from: Western Africa | cooking method: broiling-grilling
Suya (sooya) are West African shish kebabs (roasted skewered meat), but with a particularly African twist: a peanut-spice rub. It is believed that suya originated with the Hausa people, but they are popular all over Nigeria. In big cities and small towns, the suya vendors at their pits (grills) are at the center of the action, and they are busy from mid morning until late at night. Suya are usually made with beef, sometimes chicken or veal is used. Suya can be made with just meat, ground peanuts, and cayenne pepper, but more elaborate spice mixtures are also used. Use any other spices as you like.
Also see: Brochettes.
What you need
- three teaspoons finely ground roasted peanuts (see below)
- one teaspoon cayenne pepper or red pepper, or red pepper flakes
- one teaspoon paprika
- one teaspoon salt
- one-half teaspoon ground ginger (optional)
- one-half teaspoon garlic powder (optional)
- one-half teaspoon onion powder (optional)
- a pound or two of meat (beef, chicken, etc.), cut into bite-sized pieces
- onion, peeled and cut into chunks (optional)
- tomato, cut into chunks (optional)
- sweet green or red pepper, cleaned and cut into chunks (optional)
What you do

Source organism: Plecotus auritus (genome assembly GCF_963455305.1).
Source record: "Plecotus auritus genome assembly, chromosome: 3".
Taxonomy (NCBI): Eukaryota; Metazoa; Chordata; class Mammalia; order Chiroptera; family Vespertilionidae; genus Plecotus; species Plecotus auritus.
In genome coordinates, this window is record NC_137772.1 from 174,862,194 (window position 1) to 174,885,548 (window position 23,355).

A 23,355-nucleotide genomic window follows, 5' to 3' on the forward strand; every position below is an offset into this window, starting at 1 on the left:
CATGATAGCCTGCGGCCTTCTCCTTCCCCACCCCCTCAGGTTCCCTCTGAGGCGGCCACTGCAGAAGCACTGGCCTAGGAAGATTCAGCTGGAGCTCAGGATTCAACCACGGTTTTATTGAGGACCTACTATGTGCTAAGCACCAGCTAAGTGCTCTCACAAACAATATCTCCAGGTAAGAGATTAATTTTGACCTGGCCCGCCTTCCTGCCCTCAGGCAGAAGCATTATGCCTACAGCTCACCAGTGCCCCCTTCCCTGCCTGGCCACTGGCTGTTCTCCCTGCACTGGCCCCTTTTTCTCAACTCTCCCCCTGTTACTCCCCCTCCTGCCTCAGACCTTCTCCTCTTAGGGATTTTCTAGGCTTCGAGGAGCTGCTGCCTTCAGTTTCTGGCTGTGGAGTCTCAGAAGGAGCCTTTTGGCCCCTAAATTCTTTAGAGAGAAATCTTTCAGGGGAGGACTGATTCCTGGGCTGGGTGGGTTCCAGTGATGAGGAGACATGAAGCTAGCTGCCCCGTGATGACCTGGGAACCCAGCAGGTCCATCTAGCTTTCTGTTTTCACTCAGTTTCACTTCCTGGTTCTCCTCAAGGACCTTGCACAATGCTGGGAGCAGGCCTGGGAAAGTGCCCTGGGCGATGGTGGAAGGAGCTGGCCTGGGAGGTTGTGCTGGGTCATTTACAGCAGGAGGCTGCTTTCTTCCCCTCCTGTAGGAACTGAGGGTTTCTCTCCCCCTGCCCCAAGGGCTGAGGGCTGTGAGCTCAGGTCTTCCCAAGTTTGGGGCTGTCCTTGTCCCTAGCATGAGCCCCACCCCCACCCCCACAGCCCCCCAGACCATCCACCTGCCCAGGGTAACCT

- Make the ground peanut powder: Remove shells and skins from roasted peanuts, if necessary. Grind the peanuts into a fine powder (briefly pound them in a mortar and pestle; crush them with a rolling pin; or use a food processor). Be careful not to grind them into a paste. If the peanut powder is oily, wrap it in absorbent paper (paper towel) and squeeze for a minute or two. Stir the spices into the powder, mixing well. For really spicy hot suya, use more cayenne pepper -- for a milder dish, substitute paprika for some (all) of the cayenne pepper. Divide the peanut-spice mix into two parts, putting half in one bowl and half in another. Set one bowl aside.
- Dip and roll the meat in the other bowl of the peanut-spice mix, making sure the meat is completely coated. Allow meat to marinate for thirty minutes or more. (Get the outdoor grill going or pre-heat the oven while you are waiting).
- Place the meat on skewers (alternating with the onion, tomato, and sweet pepper, if desired).
- Broil in a hot oven, or grill over hot coals, until meat is done. Use a meat thermometer to check for doneness. Serve immediately with the reserved peanut-spice mix, for sprinkling or dipping as desired. (Do not use the mix that came into contact with the raw meat.)
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